Putting people first: lighting for wellbeing

How do we balance wellbeing, efficiency and cost when designing and commissioning commercial lighting? Whitecroft Lighting’s Tim Bowes says cutting carbon shouldn’t be at the expense of occupants’ welfare

Buildings are here for one reason – people. Lighting in commercial buildings should balance a range of priorities to deliver comfortable, stimulating, and welcoming spaces that put people first.

New lighting standards are moving away from task-based design towards a more space-orientated approach, but project decisions are still often dictated by capital cost, energy efficiency and carbon reduction, rather than by the welfare and productivity of people.

Calculations by the World Green Building Council a decade ago found that, on average, a typical business spends 9% of its revenue on rent, 90% on salaries and benefits, and only 1% on energy. However, I regularly see businesses with the sole focus of reducing that 1%, which can inadvertently impact the wellbeing of staff.

This has been driven in part, perhaps, by guidelines and industry priorities post-Covid, which have shifted the focus from health and wellbeing to reducing carbon.

End-user engagement is important to achieve buy-in because people are often averse to change

New legislation

For existing buildings, this decision-making process has been exaggerated recently by changes in legislation, which will force thousands of businesses, schools and universities to source alternative lighting. The quality and effectiveness of that new lighting, however – and its ability to embrace comfort, safety and productivity – will be determined by the questions asked upfront by the people specifying and designing the lighting system.

I regularly speak to businesses about how best to make this transition. Some organisations have grasped it as an opportunity to not only switch to LEDs, but also to consider a range of long-term benefits from their new lighting, such as controls to deliver low-energy solutions.

Others have taken a more conservative approach by choosing lighting solutions that satisfy the lower end of the compliance spectrum and seeking only to reduce that 1% of revenue dedicated to energy. This short-term approach has the potential to cause issues later.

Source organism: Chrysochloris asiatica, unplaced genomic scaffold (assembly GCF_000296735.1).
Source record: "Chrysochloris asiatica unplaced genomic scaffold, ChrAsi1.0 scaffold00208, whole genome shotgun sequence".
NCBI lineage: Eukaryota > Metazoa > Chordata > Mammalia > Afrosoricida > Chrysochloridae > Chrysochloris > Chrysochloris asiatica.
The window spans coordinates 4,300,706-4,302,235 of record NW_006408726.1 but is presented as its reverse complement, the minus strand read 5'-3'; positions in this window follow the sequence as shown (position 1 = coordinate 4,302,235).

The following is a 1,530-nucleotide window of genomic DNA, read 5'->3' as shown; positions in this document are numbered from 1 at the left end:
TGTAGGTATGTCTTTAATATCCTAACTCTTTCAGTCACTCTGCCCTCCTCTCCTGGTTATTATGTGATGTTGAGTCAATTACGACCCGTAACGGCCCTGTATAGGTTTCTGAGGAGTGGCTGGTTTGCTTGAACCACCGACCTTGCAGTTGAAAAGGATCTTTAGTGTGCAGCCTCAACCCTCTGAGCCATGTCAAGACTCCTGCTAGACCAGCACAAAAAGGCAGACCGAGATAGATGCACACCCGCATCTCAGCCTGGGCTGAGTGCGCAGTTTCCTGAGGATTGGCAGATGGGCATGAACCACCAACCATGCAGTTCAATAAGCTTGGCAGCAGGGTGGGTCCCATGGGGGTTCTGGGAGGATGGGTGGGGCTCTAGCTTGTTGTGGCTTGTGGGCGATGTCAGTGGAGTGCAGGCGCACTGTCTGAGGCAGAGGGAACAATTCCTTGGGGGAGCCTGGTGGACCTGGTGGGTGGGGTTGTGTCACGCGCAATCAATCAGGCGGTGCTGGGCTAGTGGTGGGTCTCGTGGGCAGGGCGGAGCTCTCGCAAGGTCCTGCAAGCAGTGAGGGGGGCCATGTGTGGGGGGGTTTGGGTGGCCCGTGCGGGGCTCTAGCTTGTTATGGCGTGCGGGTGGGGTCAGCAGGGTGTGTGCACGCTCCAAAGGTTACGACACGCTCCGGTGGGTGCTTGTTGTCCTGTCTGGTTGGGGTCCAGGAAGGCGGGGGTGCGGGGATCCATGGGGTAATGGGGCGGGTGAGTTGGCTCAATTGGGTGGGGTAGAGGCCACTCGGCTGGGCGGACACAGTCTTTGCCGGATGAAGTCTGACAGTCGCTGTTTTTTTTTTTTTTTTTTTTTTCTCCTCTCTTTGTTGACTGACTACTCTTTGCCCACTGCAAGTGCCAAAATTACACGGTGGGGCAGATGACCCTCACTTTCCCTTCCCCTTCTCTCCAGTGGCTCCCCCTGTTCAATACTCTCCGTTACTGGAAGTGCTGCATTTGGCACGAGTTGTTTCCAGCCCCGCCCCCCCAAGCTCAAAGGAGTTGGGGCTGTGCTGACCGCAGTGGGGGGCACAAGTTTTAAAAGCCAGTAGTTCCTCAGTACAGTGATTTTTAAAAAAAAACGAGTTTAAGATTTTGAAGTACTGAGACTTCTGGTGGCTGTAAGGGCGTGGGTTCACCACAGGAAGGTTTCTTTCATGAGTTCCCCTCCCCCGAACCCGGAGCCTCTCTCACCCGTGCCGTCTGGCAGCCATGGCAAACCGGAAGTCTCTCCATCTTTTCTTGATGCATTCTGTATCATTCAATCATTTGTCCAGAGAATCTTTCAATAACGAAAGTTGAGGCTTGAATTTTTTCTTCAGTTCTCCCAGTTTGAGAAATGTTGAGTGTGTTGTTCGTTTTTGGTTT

Making people part of change

I recall a conversation with a facilities manager at a large local authority, who felt that current guidance wasn’t fit for purpose and was responsible for the negative response to a recent office refit. Fluorescent lighting was upgraded to LED, resulting in staff complaining of excessive brightness and flicker, which caused headaches, loss of concentration, and even absenteeism.

The lighting refit had been guided by just two principals: improving energy efficiency and achieving 500Lux. No thought had been given to factors such as glare, colour temperature or the regulation of lighting levels via the use of controls. Crucially, no effort was made to tell employees in advance about the change, its rationale, and what to expect. 

End-user engagement is important to achieve buy-in, because people are often instinctively averse to change, and without adequate information they are more likely to push back.

Whitecroft regularly suggests producing information cards for workstations before a refit, to explain what is going to happen, why, and what to expect. For example, the lighting may feel different and may be cooler, but it is in line with best practice.

Take control of change

Another option open to clients is to make gradual changes using lighting controls, to give people time to adjust. While this used to be complex, there are now freely available apps and control systems, such as Whitecroft’s Organic Response, that allow the owner to take much greater control of adaptations.

By managing the change in this way, the owner can fine-tune the solution for users’ comfort while also helping to satisfy carbon targets, energy costs and the bottom line. These factors are important and should be used to drive change and innovation, but not to the detriment of people.

The savings an organisation can achieve by reducing its 1% energy cost should be an important part of a business case for change, but must always be balanced with wider considerations, such as the long-term welfare of employees – which is where 90% of costs are incurred.

A great example of this in action is the Cundall office, One Carter Lane, London, which became Europe’s first Well-certified office. This people-centric approach has contributed to a 27% drop in staff turnover and 50% lower absenteeism. Like many of the best buildings, One Carter Lane demonstrates lighting that is resilient and adaptable to the shifting priorities of today, so that it can continue to be fit for purpose for tomorrow.

About the author
Tim Bowes is head of academy for Whitecroft Lighting, light concept adviser for the Well Standard, and chair of the Education and Membership Committee for the Society of Light and Lighting.